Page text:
All Eyez On Me

Fresh off the success of N.W.A biographical film, Straight Outta Compton, the life of Tupac Shakur is finally brought to the big screen. The production underwent many creative changes over the years as directors came and left, Benny Boom would be the man to finally helm the project. With Demetrius Shipp Jr. cast as Shakur, All Eyez On Me was eventually filmed and released. The road to get here was arduous and unfortunately the end product is underwhelming.

Opening up in 1995, we’re first introduced to Tupac who’s serving time at Clinton Correctional Facility. Subject to a documentary, Tupac recalls his earlier life growing up in Harlem, regaling us with his hardships before finally becoming a famous rapper and actor. The message is powerful as Boom frames Shakur as an iconic figure in the black community.

The director doesn’t shy away from the controversies surrounding the Shakur’s life either, although he does gloss over events with the suggestion the artist is innocent or misunderstood. As grimy as the source material is at times, there is a bland polish to the film’s look that lacks the integrity or vigour to dig deep into the character.

Shipp Jr. is perfectly cast in the role, he has his real-life counterpart’s mannerisms and look perfected. He portrays menace and kindness, highlighting the complicated nature of a man that was vilified for his “THUG LIFE” while being a beacon of inspiration for a downtrodden minority. The fast-paced nature of the story doesn’t allow us to linger on many of the important aspects of his life however as we jump from scene to scene with little time to sink our teeth in. Considering the near two and half hour runtime of the film, it hinders the pacing by cramming so much in that it begins to drag around the ninety minute mark.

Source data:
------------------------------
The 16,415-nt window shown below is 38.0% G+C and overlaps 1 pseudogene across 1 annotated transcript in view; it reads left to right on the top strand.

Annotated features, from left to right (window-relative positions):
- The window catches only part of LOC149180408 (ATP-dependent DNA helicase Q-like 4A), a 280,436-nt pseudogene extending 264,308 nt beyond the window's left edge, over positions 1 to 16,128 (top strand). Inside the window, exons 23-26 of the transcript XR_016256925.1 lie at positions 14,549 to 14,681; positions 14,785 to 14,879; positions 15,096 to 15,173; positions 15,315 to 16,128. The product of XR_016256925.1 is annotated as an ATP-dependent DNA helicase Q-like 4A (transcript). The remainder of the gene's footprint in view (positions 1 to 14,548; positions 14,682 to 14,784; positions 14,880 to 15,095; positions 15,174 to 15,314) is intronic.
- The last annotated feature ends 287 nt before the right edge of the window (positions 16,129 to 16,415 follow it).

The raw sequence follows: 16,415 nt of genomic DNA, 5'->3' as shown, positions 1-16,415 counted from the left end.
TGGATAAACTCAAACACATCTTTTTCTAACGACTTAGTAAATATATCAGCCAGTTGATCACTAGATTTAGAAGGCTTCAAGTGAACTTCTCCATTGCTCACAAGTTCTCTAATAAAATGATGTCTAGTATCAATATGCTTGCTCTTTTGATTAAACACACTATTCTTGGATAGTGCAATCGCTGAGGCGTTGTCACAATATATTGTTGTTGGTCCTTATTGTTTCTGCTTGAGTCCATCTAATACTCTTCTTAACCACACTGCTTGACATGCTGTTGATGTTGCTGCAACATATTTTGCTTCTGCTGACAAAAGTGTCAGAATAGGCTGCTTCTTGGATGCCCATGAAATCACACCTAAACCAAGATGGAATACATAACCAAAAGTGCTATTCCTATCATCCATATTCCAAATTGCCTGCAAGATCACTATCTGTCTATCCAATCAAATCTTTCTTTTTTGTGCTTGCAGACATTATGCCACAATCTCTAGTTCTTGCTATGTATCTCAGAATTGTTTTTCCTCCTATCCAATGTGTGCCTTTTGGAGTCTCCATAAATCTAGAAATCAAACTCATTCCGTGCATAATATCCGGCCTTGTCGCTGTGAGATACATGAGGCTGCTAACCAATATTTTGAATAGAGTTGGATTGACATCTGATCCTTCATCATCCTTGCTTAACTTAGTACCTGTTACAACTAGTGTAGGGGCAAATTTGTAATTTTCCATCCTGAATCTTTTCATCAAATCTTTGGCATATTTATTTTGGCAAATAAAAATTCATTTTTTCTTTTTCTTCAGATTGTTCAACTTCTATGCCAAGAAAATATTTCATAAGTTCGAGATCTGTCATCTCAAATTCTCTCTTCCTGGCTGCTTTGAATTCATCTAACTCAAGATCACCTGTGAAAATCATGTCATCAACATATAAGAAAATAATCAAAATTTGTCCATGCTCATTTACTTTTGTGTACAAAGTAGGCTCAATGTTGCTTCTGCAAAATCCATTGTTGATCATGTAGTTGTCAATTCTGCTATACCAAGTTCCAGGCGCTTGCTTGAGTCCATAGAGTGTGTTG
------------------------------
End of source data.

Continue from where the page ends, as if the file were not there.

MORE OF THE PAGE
The supporting cast are fine but only feature as highlights to Tupac’s life and function to pinpoint key moments without adding depth to the script. Legendary figures like Biggie Smalls (Jamal Woolard) and Dr Dre (Harold House Moore) come and go without emphasis of how impactful they were. We’re told these friends become rivals but there’s little dramatic narrative for us to invest in.

All Eyez On Me lacks the edge of its iconic subject and well publicised life story. For fans, it’ll unlikely tell you anything you don’t know while sugar-coating events for the wider audience. At times, it’s a pedestrian drama lacking the cinematic quality it deserves. It’s not a bad film, it’s a bland film more likely to appeal to fans.

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Thomas Simpson

Senior Editor at Moviescramble. Writer, filmmaker, friendly neighbourhood storyteller. The best film ever made is Jaws, sorry if you thought differently.
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